Arctic Ecosystems

Bering Land Bridge in the fall
Bering Land Bridge National Preserve in the fall.


The National Park Service manages approximately 18% of the U.S. lands above the Arctic Circle, 20.25 million acres protected in five parks, 17.55 million acres of which are mostly connected. This region is critical breeding ground for many shorebirds, some of which migrate thousands of miles to get here. Caribou herds, also migratory, have calving grounds and wintering grounds in the Arctic tundra. Some species are specific to the Arctic, such as polar bears, muskoxen, Arctic foxes, among others. The Arctic is a harsh, yet fragile, environment and the people, plants, and wildlife adapt to the conditions to live there.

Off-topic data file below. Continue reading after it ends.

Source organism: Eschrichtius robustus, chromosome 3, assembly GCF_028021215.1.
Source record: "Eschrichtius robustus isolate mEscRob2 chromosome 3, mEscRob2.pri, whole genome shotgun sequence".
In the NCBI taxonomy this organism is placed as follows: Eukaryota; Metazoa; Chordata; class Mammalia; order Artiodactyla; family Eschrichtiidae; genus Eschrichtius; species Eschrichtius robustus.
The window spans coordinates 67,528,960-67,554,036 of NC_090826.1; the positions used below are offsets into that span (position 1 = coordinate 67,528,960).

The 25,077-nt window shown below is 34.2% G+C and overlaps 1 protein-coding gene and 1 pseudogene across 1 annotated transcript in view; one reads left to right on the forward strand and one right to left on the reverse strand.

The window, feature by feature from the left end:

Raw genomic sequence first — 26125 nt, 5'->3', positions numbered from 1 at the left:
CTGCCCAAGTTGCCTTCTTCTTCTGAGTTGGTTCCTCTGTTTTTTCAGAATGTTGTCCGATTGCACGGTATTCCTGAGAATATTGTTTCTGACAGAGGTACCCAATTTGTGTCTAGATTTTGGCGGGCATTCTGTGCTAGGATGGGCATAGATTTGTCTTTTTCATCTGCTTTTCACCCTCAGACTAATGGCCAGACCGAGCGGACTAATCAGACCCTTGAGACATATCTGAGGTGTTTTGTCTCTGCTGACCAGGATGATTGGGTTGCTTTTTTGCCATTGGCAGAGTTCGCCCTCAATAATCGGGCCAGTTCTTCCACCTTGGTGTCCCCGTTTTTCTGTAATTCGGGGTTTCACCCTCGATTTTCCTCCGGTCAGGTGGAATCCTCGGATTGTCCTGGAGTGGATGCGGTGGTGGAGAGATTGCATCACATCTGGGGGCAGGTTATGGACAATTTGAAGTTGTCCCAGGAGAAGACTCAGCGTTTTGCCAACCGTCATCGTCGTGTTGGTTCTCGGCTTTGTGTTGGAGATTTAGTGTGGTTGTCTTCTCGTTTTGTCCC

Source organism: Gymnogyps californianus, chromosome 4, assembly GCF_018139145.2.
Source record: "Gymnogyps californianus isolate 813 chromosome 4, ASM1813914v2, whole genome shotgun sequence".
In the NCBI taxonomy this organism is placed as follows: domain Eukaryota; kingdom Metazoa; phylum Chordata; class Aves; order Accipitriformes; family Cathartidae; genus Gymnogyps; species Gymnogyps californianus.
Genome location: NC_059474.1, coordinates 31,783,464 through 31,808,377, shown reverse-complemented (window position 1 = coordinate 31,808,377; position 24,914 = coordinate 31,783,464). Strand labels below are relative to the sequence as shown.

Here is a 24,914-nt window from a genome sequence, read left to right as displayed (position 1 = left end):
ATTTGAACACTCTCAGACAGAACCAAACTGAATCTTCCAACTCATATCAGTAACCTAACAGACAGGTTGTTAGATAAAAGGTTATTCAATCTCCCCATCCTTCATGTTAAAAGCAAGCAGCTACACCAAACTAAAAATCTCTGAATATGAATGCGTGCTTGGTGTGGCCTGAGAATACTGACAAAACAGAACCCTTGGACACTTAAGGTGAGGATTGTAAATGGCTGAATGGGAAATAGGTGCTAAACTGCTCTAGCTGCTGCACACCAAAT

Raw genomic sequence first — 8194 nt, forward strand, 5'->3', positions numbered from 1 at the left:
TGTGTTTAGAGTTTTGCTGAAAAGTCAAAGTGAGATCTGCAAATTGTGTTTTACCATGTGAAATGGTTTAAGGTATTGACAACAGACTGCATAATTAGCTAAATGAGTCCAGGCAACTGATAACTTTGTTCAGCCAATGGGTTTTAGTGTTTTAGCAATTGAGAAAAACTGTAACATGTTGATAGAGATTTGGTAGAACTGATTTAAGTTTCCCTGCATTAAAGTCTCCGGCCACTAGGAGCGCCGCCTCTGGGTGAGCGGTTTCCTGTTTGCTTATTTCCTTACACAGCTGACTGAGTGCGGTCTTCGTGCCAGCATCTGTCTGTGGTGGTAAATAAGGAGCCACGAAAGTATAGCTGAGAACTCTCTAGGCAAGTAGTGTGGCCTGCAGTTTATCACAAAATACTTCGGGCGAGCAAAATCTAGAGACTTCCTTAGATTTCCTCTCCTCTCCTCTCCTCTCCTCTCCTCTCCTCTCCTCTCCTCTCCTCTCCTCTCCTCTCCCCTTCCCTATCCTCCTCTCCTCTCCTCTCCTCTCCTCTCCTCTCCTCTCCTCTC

The moon rises over the winter landscape of Cape Krusenstern.

High-latitude Climate Change

Climate change impacts are more pronounced near the poles. Learn more about high-latitude climate change.

A caribou skull in the Oolah Valley of Gates of the Arctic.

Arctic Science

Learn more about the Arctic region, its ecosystems, people, and history.

Exposed yedoma permafrost along an eroding coastline.


Permafrost underlies Alaska's Arctic parks and parts of other interior parks; it influences many facets of park ecosystems.

The winter twilight of the coast of Cape Krusenstern

Arctic Coast

The ecosystems along the Arctic coast are biologically diverse and culturally important.

Last updated: May 23, 2019